Worried by the current face-off between the Executive and the Legislative arms of Federal Government, Anthony Cardinal Okogie, the Archbishop Emeritus of the Catholic Archdiocese of Lagos, has urged the country’s leaders to put the interest of the citizenry above personal interests.
Okogie said the executive and legislative arms should come together and work for the development of the nation.
According to the cardinal, the leaders must assume the responsibility of governance by securing the land from those he called armed robbers, kidnappers and herdsmen.
“Our politicians are busy fighting one another, exchanging blows in the hallowed chambers of legislation, resorting to character assassination.
“Our law enforcement institutions have been turned into their arsenal in this battle of the sanctimonious; the executive accuses the legislature of corruption and vice versa.
“They are so busy fighting that they have no time to work for our security. Their sterile conflict is, in fact, prejudicial to our security.
“Their negligence of duty, their tantrums, their failure to be transparent and accountable with very few exceptions, point to the fact that they are part of the equation of insecurity in our country,’’ Okogie said in a statement.
Okogie called on political leaders to provide infrastructure and adequate security for the citizens.
He noted: “Our leaders are well protected, but we the citizens are not. Political leaders who cannot provide security are a total failure.
“Almost six decades after independence, almost 70 years after the establishment of Nigeria’s premier University of Ibadan, we still have to rely on medical tourism.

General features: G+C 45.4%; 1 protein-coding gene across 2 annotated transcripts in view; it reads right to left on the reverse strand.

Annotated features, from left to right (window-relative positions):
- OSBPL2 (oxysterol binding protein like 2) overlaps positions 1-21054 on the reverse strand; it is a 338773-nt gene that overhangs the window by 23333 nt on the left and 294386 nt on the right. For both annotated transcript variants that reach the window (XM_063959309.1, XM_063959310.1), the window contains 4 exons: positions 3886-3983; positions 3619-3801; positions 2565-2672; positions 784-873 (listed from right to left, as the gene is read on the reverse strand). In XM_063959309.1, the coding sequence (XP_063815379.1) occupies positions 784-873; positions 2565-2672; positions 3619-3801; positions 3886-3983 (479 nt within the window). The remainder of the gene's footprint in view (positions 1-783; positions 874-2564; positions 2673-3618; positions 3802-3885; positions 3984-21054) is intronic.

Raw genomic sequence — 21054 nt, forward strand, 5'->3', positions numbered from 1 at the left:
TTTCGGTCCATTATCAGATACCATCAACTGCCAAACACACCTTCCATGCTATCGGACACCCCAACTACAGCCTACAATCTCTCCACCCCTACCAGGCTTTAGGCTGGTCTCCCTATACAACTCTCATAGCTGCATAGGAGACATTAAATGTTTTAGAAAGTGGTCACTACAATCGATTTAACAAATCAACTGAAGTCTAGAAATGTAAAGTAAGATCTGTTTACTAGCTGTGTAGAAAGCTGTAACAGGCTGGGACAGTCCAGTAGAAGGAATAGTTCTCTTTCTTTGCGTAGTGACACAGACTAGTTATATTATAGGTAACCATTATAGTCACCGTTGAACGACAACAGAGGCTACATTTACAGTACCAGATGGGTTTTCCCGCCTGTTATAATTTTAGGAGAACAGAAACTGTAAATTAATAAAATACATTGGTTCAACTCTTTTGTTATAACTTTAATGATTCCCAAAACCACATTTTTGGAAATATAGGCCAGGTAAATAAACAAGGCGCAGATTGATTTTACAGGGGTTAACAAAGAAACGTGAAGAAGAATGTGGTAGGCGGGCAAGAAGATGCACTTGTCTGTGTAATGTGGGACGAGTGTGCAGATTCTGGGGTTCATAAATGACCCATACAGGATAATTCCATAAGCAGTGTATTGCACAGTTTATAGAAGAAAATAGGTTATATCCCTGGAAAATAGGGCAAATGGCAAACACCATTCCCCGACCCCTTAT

“But how many poor Nigerians can afford to spend one day in a hospital overseas. How many can afford to be away from their work for three months.
“But Nigerians have the capacity to run good hospitals. All we just need is a leadership that enables, not one that disables.
“They receive the perks of office in a land where workers have gone unpaid for months, government does not serve Nigerians and the public servant does not serve the public.”
Okogie called on Nigerians to be responsible in the business of protecting and safeguarding their own lives and property.
“Does the life of the Nigerians have any value. If it does, can it be truly said that Nigerians appreciate the value of life. The questions are meant for all of us.
“We all have to take responsibility for the protection of lives and property of the citizens in this country. We live in clear and present danger.
“We are not safe when we are at home, neither are we safe away from home.
“Life runs the risk of being cut short by armed robbers, kidnappers, dangerous drivers driving on dangerous roads, driving cars that are dangerous for transportation.
“When we thought we were gaining the upper hand in the battle with Boko Haram, violent herdsmen stare at our helpless faces,” said the retired catholic archbishop.
While reminding leaders that one day they would give account of their stewardship to God, who made them leaders, Okogie pointed out: “One thing is clear: almost all our political leaders are either Christian or Muslim. The two religions teach that we shall one day account for our earthly stewardship.
“Every leader will stand before the “Just Judge” (God) and account for the way he or she got into positions of authority and used the authority.
“Propaganda in the print and electronic media will be of no assistance, lies told to get elected and falsehood peddled to remain in office will be of no value.”